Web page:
The science is settled. Nuclear technology provides the cleanest, most reliable, and potentially least expensive form of energy for the planet – far cleaner than wind or solar.
South African nuclear scientist Kelvin Kemm calls nuclear power the cleanest, greenest, and safest form of power production. While the 30-year-old Koeberg nuclear provides his country’s cheapest energy, small modular reactors, particularly 100- to 200-megawatt pebble bed reactors, can also use abundant, safe thorium, which cannot be weaponized.
Even controversial climate activist Michael Mann has asserted that it is ridiculous that solar, wind, and fossil fueled generation actually emit more radiation and contamination to the environment than nuclear power plants. Gaia hypothesis creator James Lovelock and climate activist and NASA scientist James Hansen also praise nuclear energy.
Yet Germany and other nations are running quickly away from nuclear, and Bernie Sanders and Elizabeth Warren have pledged, pursuant to the Green New Deal, to shut down America’s existing nuclear energy plants. A 2016 Gallup poll – 5 years after the Fukushima meltdown – found 54 percent of Americans opposed nuclear energy.
Gallup interpreted the poll results to mean that the perceived abundance of other energy sources and low energy prices – not safety concerns – are the chief reasons people are rejecting nuclear. But that may not be quite accurate.
Environmentalist author Michael Shellenberger, founder of Environmental Progress, wrote in Forbes, that “Every major study, including a recent one by the British medical journal Lancet, finds the same thing: Nuclear is the safest way to make reliable electricity.”
Shellenberger recalls that President Eisenhower, in his 1953 “Atoms for Peace” speech, proposed using nuclear energy to redeem humankind for having brought such an awful technology into existence. Eisenhower proposed mobilizing experts “to apply atomic energy to the needs of agriculture, medicine and other peaceful activities … to provide abundant electrical energy in the power-starved areas of the world.”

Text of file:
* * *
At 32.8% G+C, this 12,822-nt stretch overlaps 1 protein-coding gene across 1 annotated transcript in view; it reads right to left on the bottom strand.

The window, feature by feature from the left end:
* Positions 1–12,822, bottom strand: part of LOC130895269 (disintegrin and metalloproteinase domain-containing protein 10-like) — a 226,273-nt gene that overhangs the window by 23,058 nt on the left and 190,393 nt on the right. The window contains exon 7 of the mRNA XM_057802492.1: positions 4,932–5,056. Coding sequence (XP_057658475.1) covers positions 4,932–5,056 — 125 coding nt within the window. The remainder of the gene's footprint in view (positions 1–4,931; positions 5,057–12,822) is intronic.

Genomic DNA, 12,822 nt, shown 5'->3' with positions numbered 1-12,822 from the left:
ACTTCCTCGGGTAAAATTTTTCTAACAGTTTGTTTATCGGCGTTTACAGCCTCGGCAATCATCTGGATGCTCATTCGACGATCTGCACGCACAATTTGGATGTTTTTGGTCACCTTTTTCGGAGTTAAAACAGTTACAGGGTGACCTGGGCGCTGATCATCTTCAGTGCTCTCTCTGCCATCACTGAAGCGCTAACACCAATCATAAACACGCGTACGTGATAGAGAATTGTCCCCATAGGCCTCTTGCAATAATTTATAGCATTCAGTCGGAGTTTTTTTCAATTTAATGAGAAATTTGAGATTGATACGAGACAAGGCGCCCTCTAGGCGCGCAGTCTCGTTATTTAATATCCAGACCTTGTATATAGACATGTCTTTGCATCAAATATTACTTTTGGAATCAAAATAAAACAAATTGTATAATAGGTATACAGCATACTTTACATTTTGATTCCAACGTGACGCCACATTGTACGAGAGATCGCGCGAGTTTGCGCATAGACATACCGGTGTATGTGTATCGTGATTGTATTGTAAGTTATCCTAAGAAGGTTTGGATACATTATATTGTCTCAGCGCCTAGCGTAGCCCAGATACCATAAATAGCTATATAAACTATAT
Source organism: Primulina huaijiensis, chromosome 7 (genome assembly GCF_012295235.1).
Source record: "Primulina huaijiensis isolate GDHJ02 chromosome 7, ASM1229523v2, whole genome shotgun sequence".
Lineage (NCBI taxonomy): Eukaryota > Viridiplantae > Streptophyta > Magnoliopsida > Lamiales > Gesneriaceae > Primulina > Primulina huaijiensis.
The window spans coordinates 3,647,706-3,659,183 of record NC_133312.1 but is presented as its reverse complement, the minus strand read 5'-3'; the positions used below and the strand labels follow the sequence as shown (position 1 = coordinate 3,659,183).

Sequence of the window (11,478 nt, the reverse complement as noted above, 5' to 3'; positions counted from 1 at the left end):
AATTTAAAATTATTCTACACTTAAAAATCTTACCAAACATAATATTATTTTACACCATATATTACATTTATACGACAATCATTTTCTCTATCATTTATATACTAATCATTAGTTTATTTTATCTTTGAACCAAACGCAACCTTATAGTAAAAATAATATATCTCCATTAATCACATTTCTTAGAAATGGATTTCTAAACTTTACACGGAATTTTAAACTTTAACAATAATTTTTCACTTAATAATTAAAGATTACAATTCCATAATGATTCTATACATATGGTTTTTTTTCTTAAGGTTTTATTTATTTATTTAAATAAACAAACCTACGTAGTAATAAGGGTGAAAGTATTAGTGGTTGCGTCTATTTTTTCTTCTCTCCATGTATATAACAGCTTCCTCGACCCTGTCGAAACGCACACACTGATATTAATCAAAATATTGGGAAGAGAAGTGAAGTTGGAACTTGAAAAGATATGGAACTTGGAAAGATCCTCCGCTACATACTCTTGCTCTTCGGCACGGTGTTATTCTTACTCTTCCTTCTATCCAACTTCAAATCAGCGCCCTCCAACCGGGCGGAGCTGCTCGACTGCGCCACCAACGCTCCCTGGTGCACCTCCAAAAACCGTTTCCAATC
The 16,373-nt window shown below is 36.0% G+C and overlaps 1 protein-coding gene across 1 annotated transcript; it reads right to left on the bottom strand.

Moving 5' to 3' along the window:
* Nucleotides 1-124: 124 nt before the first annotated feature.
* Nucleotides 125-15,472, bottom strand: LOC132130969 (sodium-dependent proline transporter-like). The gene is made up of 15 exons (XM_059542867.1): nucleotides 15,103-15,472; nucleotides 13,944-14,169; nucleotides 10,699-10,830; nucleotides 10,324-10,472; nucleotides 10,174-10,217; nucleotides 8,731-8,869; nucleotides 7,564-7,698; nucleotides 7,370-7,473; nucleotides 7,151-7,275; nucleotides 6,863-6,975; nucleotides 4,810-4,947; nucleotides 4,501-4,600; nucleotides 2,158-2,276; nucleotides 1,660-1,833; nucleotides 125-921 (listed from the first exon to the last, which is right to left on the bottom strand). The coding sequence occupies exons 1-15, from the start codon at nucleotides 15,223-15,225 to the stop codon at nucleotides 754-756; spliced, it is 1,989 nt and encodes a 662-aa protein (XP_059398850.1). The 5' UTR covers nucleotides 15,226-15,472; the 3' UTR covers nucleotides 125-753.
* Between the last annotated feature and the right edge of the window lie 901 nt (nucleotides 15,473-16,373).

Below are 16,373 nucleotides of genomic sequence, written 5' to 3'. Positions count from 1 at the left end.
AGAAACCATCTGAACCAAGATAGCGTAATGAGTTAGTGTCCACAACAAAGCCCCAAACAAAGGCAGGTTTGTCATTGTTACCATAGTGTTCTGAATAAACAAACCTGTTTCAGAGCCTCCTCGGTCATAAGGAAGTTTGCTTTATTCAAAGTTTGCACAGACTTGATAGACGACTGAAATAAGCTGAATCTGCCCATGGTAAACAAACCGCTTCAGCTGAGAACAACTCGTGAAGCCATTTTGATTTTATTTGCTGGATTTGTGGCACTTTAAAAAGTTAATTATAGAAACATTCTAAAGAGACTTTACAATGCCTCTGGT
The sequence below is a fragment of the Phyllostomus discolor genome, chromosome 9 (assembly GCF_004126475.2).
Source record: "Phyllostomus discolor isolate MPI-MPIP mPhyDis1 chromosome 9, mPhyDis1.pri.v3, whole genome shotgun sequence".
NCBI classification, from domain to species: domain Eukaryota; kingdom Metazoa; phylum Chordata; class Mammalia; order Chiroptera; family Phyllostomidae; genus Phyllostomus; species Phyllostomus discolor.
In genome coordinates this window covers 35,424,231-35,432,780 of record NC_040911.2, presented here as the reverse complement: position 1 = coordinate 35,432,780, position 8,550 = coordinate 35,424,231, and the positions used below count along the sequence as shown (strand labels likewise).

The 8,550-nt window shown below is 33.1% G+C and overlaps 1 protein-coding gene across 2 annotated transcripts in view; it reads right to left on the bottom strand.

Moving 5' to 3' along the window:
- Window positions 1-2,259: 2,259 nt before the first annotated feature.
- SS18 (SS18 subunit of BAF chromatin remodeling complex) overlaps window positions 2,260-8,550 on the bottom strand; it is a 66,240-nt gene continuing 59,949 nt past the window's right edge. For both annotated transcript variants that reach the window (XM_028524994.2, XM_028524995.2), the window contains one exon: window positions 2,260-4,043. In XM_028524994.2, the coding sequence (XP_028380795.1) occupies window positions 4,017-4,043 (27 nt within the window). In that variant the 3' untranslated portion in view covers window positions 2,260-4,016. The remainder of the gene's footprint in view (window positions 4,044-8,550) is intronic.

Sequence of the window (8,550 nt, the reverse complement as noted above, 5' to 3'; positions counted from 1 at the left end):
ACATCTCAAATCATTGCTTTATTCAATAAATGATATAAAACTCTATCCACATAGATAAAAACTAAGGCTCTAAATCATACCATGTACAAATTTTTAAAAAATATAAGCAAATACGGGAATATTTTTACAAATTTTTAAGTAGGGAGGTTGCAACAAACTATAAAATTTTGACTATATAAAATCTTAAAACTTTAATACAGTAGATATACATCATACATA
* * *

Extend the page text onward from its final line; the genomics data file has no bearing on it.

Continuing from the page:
Shellenberger asks, “How did we go from the glamour of nuclear power in the 1950s to the fears that surround the technology today?” Once, hope-filled scientists like Oak Ridge National Laboratory Director Alvin Weinberg could visualize nuclear energy ending world hunger.
But, he explains, Malthusians and Deep Ecologists saw cheap and abundant energy as bad news. In 1950, scientist and eugenicist Harrison Brown moaned that humankind “would not rest content until the earth is covered completely, and to a considerable depth, with a writhing mass of human beings, much as a dead cow is covered with a pulsating mass of maggots.”
Environmental groups, led by the Sierra Club, immediately began a never-ending to frighten the public campaign. A 1974 Sierra Club document bragged, “Our campaign stressing the hazards of nuclear power will supply a rationale for increasing regulation and add to the cost of the industry.”
The results of this campaign impacted government support for nuclear energy. As Shellenberger explains, “Instead of encouraging the public to stay calm and carry on [after the rare nuclear accidents], governments freaked out, and evacuated hundreds of thousands of people.”
M.I.T. nuclear engineer Richard Lester states that a company proposing a new reactor design faces “the prospect of having to spend a billion dollars or more on an open-ended, all-or-nothing licensing process without any certainty of outcomes.” Meanwhile, China and South Korea build reactors at one-sixth the current cost in the U.S.
Ian Nemelka of Strata.org condemned “opportunistic lawmakers and the Nuclear Regulatory Commission (NRC)” for playing on fears to enact policy so restrictive it has nearly eradicated any new nuclear development. Nemelka says the licensure process is far too expensive and lengthy to justify risky investments, and older nuclear power plants are thwarted by new operational requirements long before reaching their life expectancy.
Chemist Ashutosh Jogalekar wrote in Scientific American in 2013 that “the large-scale adoption of nuclear energy in the U.S. has been thwarted more by political inertia and gut fears rather than by a sound assessment of the costs and benefits. The high costs are mostly capital and have stemmed from unrealistic standards and layers of bureaucracy.”
Can these fears and biases be overcome in the face of growing support for nuclear energy from the entire political spectrum?
President Trump claims his regulatory rollbacks for other industries have created jobs and boosted the U.S. economy with few environmental downsides. He has proposed similar changes to rules governing nuclear power plants. But who will win this battle? The antinuke crowd or the scientists and humanitarians who visualize affordable, safe, and reliable nuclear energy?
The answer depends on us.